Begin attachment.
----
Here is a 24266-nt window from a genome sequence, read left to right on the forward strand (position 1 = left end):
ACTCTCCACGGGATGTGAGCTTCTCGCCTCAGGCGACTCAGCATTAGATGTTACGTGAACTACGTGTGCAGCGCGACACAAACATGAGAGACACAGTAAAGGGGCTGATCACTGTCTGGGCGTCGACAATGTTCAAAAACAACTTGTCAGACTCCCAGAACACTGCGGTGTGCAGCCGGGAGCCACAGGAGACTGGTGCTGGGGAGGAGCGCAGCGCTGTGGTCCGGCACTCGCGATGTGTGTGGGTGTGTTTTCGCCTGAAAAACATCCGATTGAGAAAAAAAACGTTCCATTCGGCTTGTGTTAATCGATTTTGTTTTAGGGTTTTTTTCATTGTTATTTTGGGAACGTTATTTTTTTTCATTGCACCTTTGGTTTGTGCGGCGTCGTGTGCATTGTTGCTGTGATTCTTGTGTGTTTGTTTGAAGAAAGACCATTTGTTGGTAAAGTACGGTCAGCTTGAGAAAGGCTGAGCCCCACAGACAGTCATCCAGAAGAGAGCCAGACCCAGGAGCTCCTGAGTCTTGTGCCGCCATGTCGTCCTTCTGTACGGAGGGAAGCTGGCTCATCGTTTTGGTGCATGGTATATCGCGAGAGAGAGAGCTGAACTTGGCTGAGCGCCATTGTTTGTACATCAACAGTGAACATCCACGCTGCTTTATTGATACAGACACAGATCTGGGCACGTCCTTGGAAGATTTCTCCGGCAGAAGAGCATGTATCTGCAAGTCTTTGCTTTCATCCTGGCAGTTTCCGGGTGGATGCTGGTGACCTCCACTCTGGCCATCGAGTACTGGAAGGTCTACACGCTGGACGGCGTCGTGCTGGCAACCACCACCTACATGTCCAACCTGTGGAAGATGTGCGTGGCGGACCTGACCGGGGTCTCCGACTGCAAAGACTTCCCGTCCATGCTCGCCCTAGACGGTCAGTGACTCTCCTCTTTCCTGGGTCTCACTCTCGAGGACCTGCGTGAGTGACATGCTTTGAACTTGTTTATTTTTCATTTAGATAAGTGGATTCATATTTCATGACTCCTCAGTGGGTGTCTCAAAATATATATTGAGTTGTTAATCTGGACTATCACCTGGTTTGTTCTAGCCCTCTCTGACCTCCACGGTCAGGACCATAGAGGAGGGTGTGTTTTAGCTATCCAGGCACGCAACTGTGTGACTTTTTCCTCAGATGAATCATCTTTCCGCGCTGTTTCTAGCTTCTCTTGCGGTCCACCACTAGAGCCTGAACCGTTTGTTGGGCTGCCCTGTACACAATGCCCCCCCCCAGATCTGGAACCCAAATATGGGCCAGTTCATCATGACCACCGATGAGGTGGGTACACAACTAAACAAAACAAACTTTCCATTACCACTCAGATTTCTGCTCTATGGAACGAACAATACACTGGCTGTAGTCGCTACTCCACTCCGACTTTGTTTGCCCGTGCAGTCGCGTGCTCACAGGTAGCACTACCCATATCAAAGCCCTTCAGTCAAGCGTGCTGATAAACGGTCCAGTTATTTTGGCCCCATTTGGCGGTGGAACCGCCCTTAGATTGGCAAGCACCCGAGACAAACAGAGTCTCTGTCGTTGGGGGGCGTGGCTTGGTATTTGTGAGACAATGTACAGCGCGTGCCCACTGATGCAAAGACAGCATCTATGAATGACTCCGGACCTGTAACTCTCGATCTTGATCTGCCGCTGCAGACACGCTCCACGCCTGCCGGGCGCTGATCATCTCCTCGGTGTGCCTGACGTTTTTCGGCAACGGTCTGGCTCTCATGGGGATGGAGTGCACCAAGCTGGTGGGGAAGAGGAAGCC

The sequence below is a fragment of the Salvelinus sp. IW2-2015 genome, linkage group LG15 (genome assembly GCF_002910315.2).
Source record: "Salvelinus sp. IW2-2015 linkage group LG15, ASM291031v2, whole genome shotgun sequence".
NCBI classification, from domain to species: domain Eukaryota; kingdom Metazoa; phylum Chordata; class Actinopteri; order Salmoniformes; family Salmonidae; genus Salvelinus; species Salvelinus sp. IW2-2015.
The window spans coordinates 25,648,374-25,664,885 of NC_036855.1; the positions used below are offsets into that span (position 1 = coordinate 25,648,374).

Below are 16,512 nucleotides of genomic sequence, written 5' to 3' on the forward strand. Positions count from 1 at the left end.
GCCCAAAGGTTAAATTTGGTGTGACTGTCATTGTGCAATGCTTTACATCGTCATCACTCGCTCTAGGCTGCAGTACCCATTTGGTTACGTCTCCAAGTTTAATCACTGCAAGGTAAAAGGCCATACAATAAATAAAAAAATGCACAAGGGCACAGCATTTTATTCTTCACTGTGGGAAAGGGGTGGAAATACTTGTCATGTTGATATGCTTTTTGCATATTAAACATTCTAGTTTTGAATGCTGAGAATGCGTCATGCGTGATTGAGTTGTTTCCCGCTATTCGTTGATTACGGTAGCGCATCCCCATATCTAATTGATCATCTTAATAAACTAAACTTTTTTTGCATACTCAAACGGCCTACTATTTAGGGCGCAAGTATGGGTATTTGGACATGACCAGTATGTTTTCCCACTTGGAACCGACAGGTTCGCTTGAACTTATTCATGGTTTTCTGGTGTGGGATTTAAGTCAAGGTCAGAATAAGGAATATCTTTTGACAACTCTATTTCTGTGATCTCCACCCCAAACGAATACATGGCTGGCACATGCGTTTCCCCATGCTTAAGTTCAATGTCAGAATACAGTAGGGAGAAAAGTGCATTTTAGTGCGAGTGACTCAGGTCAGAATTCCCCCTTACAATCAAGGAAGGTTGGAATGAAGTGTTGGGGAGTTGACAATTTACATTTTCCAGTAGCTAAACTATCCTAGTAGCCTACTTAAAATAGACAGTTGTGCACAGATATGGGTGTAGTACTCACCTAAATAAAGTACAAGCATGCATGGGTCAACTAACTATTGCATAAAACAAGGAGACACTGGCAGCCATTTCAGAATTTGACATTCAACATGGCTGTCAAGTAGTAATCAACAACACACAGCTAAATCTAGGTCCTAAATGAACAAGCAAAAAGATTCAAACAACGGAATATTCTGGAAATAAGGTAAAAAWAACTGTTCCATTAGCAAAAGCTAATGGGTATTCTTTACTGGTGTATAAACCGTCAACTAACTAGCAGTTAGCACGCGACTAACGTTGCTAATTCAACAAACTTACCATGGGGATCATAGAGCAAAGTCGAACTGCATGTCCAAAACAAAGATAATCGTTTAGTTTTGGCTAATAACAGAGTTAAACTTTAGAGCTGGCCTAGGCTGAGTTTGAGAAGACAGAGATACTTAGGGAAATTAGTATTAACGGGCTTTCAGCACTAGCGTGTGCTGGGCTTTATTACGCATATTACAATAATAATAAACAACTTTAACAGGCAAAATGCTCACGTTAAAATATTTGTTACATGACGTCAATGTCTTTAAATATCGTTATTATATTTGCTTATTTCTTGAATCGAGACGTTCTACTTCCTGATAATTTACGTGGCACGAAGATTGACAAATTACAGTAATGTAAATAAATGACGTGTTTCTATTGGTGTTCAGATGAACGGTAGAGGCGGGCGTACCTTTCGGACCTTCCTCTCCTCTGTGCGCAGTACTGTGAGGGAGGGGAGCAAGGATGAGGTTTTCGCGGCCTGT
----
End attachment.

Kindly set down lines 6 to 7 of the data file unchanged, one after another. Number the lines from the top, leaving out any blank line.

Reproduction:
The window spans coordinates 25,648,374-25,664,885 of NC_036855.1; the positions used below are offsets into that span (position 1 = coordinate 25,648,374).

Below are 16,512 nucleotides of genomic sequence, written 5' to 3' on the forward strand. Positions count from 1 at the left end.